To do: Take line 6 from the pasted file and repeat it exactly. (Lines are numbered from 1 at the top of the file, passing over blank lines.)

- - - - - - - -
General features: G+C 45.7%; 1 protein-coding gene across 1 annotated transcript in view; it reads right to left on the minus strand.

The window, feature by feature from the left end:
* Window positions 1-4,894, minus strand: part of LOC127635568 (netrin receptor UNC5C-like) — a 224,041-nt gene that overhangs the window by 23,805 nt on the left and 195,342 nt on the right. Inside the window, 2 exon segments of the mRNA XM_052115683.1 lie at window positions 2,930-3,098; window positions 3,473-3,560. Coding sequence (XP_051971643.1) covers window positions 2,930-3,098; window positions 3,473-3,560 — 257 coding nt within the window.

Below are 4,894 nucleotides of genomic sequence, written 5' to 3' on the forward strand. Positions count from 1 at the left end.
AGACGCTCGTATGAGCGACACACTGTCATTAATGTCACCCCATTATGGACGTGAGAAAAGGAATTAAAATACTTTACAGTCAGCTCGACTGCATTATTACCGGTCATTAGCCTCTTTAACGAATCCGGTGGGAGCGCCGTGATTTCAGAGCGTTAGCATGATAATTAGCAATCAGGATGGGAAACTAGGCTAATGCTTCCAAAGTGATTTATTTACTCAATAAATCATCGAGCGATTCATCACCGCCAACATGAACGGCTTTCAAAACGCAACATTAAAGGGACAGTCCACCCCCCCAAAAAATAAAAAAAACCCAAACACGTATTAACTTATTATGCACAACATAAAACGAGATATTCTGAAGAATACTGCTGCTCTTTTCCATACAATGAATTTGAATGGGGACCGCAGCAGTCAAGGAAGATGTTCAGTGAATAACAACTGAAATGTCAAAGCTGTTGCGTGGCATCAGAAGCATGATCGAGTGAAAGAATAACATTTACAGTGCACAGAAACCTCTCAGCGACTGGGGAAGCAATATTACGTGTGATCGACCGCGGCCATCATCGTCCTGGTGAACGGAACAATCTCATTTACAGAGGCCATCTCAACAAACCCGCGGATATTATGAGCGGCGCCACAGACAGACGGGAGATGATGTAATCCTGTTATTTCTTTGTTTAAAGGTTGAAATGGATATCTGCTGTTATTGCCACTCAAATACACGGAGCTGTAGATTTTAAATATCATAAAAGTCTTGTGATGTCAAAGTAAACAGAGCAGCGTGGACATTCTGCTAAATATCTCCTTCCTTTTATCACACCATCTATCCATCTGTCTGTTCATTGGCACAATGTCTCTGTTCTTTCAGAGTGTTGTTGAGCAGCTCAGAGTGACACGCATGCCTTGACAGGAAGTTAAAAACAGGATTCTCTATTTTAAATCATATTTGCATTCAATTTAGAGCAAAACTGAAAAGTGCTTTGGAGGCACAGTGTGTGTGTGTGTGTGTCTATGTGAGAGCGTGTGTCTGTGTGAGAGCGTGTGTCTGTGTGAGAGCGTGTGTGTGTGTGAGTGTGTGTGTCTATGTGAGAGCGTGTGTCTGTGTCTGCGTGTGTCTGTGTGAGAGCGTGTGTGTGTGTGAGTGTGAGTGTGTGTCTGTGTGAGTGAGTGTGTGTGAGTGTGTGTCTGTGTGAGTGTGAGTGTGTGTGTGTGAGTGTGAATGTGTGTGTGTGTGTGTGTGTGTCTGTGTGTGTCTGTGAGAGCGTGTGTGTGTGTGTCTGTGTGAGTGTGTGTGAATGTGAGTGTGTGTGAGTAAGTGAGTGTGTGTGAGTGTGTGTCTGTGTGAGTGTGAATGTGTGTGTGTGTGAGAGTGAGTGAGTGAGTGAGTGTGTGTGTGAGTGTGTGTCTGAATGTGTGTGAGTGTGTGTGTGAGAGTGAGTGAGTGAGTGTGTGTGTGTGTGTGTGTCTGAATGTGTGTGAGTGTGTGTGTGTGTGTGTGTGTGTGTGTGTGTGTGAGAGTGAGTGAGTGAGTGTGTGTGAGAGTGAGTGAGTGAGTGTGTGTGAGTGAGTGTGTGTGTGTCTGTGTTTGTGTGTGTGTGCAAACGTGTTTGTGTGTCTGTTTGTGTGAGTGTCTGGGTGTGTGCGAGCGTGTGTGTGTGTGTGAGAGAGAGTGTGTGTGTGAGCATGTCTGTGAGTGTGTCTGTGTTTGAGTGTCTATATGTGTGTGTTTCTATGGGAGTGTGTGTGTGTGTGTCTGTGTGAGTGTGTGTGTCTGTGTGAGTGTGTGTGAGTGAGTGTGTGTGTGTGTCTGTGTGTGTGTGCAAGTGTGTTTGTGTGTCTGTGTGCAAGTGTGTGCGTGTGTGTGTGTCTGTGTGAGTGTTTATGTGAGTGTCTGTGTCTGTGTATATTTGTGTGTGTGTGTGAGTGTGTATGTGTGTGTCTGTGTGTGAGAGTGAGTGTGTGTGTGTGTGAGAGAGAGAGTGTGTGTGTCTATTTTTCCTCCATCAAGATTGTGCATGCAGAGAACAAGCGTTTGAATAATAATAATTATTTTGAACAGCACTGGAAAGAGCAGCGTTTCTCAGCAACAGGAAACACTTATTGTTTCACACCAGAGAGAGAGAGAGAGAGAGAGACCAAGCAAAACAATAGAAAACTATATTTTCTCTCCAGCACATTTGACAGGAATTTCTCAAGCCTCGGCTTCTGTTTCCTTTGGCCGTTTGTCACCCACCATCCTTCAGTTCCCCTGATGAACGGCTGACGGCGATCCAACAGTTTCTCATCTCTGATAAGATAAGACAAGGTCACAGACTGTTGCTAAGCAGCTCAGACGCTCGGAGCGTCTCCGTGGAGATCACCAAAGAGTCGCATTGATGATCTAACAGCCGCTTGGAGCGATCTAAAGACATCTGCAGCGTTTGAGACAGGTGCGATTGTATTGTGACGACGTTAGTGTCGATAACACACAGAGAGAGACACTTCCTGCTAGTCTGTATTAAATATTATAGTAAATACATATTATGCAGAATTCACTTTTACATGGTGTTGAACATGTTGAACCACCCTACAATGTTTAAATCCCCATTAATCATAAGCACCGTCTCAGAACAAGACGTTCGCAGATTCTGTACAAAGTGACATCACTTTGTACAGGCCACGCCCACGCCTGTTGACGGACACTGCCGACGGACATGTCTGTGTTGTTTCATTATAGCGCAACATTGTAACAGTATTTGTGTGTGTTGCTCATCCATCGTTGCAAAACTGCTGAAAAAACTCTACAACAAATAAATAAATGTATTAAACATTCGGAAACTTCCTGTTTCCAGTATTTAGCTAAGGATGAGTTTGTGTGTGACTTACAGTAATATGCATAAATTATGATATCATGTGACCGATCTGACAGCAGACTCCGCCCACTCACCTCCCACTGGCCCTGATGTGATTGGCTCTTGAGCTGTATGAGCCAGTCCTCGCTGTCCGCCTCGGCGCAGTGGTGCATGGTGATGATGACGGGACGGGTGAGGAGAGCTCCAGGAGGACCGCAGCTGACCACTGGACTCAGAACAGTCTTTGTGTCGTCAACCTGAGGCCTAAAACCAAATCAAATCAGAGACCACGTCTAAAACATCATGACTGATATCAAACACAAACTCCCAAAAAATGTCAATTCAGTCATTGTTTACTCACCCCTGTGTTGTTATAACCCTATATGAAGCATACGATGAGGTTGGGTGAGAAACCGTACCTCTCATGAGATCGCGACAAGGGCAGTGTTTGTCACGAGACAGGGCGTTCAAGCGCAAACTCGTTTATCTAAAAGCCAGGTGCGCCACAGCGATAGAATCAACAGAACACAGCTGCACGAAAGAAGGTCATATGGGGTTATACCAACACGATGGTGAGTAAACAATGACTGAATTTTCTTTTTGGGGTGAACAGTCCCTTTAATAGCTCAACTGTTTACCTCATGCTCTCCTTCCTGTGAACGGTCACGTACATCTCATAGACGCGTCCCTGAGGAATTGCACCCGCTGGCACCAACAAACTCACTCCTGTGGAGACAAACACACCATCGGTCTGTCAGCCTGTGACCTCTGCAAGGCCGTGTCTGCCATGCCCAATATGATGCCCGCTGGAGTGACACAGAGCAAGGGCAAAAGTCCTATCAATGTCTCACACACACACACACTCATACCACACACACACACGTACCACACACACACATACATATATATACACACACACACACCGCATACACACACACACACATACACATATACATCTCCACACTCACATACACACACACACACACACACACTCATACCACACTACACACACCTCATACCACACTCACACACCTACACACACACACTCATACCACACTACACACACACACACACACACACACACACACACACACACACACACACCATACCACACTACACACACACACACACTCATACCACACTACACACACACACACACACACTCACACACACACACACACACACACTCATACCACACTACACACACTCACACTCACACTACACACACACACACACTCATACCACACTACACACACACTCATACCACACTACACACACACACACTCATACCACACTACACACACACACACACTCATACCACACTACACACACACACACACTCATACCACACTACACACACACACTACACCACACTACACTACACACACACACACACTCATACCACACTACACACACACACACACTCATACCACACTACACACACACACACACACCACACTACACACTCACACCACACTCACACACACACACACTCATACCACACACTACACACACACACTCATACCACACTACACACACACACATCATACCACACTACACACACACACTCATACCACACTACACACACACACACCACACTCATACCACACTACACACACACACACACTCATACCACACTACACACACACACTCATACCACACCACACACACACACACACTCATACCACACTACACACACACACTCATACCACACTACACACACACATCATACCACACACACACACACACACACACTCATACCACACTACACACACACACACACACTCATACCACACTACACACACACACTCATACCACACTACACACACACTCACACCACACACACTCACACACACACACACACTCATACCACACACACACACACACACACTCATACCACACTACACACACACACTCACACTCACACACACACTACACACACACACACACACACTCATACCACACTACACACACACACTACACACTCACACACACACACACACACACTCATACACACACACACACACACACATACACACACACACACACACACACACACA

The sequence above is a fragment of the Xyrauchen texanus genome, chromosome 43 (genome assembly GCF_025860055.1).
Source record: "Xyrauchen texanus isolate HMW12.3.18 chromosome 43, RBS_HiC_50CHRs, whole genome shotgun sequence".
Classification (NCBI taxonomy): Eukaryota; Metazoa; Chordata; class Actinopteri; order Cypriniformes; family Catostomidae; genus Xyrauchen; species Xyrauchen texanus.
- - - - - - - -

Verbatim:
The sequence above is a fragment of the Xyrauchen texanus genome, chromosome 43 (genome assembly GCF_025860055.1).